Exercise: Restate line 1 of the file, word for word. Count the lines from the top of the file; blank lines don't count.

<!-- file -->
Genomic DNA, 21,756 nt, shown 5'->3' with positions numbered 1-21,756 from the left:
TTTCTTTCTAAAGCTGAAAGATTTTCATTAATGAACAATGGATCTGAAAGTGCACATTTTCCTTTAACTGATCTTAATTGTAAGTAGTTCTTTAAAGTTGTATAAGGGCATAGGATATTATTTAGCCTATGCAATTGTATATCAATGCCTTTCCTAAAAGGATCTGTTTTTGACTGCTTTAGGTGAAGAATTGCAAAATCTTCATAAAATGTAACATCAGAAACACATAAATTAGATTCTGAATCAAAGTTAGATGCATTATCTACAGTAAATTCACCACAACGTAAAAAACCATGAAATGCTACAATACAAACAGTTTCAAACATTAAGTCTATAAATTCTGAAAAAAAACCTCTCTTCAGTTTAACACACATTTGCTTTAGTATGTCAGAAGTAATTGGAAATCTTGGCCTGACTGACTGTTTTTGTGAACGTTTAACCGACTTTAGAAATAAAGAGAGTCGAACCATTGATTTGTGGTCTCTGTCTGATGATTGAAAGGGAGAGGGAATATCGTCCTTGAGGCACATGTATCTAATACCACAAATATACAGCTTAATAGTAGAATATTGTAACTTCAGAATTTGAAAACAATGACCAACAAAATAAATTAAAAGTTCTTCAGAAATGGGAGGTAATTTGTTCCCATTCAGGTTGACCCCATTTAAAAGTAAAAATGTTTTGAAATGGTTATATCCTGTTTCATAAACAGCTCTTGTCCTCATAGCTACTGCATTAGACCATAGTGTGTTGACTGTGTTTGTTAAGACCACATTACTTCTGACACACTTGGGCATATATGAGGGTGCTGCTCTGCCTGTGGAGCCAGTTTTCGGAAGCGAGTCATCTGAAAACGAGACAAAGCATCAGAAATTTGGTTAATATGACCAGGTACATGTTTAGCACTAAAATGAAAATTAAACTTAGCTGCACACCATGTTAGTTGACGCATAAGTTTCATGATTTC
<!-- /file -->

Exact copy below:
Genomic DNA, 21,756 nt, shown 5'->3' with positions numbered 1-21,756 from the left: